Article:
Recently, DS News did a state spotlight on a Florida court case that has caused controversy due to its potential to cause difficulty for servicers in the disposition of foreclosed properties. DS News sat down with Morgan Weinstein to discuss the case in depth and get his perspective on the impact it could hold for borrowers as well as servicers.
Weinstein is a Senior Associate at Van Ness Law Firm, PLC, focusing his practice on real property litigation and appellate law. Weinstein has been published on issues concerning mortgage foreclosure in Unbound: Harvard Journal of the Legal Left and the Florida Bar Journal, and will be published in the upcoming edition of the University of New Hampshire Law Review.
Describe what has happened in the case Ober v. Town of Lauderdale-By-The-Sea.
In this case there's a question as to the application of liens that are placed on a property between a final judgement of foreclosure and the sale date. The way that Florida law used to be is when a foreclosure case is filed the plaintiff, the lending institution or the mortgage servicer in the action, will also file what's called a notice of lis pendens, and that serves as a notice to the world that this case has begun and that the plaintiff claims an interest, with regard to the property, and that that interest is superior to interests that may arise after and before the sale.
That's the way that it used to be thought of. You file your case, you prosecute your case, and eventually you get a judgement that says that you're entitled to have a foreclosure sale because the property owner owes money and can't pay it, and so you're going to attempt to have the court set the sale of the property to reimburse you for what you're owed.
While that's going on, often times you have a borrower who doesn't want to get out of the property yet for various reasons. They could be working on the loan modification. They could be attempting to sell the property. They could just need more time to get out in order to get their lives in order. During this time, they're filing motions in the court to cancel the sale, for example filing for bankruptcy so that the sale can't occur for a period of time. During all that time, they get to stay in the property, but while they're in the property, they're not paying the mortgage. And if they're not paying the mortgage, they're probably not paying other things too. There are might be municipal liens or liens from the city where they might not have paid their water some months or they might not have paid the electrical some months. They also might have caused a code violation because they weren't taking care of the property during this time, and the city has claims that there is a code violation thus placing a lien on them for failure to fix the code violation. While all that is occurring those liens are being placed on the property.
The way that we used to understand the law is that these liens are not the ultimate purchaser of the property's responsibility because they occurred between the time of the final judgement and the sale. Ober came along and said "no, once the final judgement is entered the lis pendens is no longer effective to bar those liens." Those liens that accumulate on the property are valid against the property, so whoever purchases at the sale is responsible.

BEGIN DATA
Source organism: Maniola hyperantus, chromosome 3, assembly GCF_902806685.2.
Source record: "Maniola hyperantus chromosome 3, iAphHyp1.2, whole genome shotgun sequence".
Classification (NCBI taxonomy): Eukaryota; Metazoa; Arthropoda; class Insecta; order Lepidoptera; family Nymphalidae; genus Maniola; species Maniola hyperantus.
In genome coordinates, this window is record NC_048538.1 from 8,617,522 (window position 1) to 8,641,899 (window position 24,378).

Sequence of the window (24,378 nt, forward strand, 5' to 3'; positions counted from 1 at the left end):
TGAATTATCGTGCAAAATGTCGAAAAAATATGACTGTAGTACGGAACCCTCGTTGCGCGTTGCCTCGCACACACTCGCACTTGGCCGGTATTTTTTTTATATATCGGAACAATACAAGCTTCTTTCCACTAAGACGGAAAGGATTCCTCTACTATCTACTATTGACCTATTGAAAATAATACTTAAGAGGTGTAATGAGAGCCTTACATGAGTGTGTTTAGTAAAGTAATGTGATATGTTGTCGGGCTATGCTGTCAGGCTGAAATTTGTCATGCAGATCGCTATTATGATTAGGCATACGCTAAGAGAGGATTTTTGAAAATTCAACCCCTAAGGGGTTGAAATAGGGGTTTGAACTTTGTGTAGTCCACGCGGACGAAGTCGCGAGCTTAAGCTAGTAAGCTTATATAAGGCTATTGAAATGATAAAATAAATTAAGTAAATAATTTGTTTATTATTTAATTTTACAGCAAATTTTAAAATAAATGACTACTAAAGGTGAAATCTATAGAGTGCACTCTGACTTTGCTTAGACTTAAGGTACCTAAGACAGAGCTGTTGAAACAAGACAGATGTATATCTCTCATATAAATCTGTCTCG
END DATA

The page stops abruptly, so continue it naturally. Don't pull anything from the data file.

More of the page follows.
How will this decision impact servicers now that these liens are attached to these properties?
Well obviously, getting rid of the liens themselves will cost money because it's all a process and a hassle. Additionally, there has been a trend in Florida for a court to grant a fairly liberally extended sale date. If the servicer, or if the plaintiff, wins at trial, the court will say, “You can have some time to move out. You can have 90 days; you can have 120 days. We'll set the sale out that long.” There have been a couple of plaintiffs’ attorneys who have now been saying, “Well, no, we have this new Ober case out that says that any extended sale date means that liens could be occurring on the property which would prejudice us.” I've seen a couple of instances where the court will say, “well, we shouldn't have an extended sale date then,” and it's negatively impacting the borrowers in some cases. I'm not saying that that's a wide spread thing, but it could become one.
Do you see this as a trend that could impact servicers and the foreclosure process nationally?
There's really no way to tell. Florida state law can obviously be used as persuasive authority in any other state, but it's not binding on any other state. Some states may choose to adopt Florida law on this issue. There's nothing which would stop another state from adopting the position that this court has taken. But, again, it seems to be an isolated case so far, and it's not the Florida Supreme Court. However, until there is a case in Florida which directly conflicts with this case, this case has the authority of a Florida Supreme Court case. In other words, it applies throughout the whole of the state of Florida unless and until there's a case that comes along and says this case is wrong.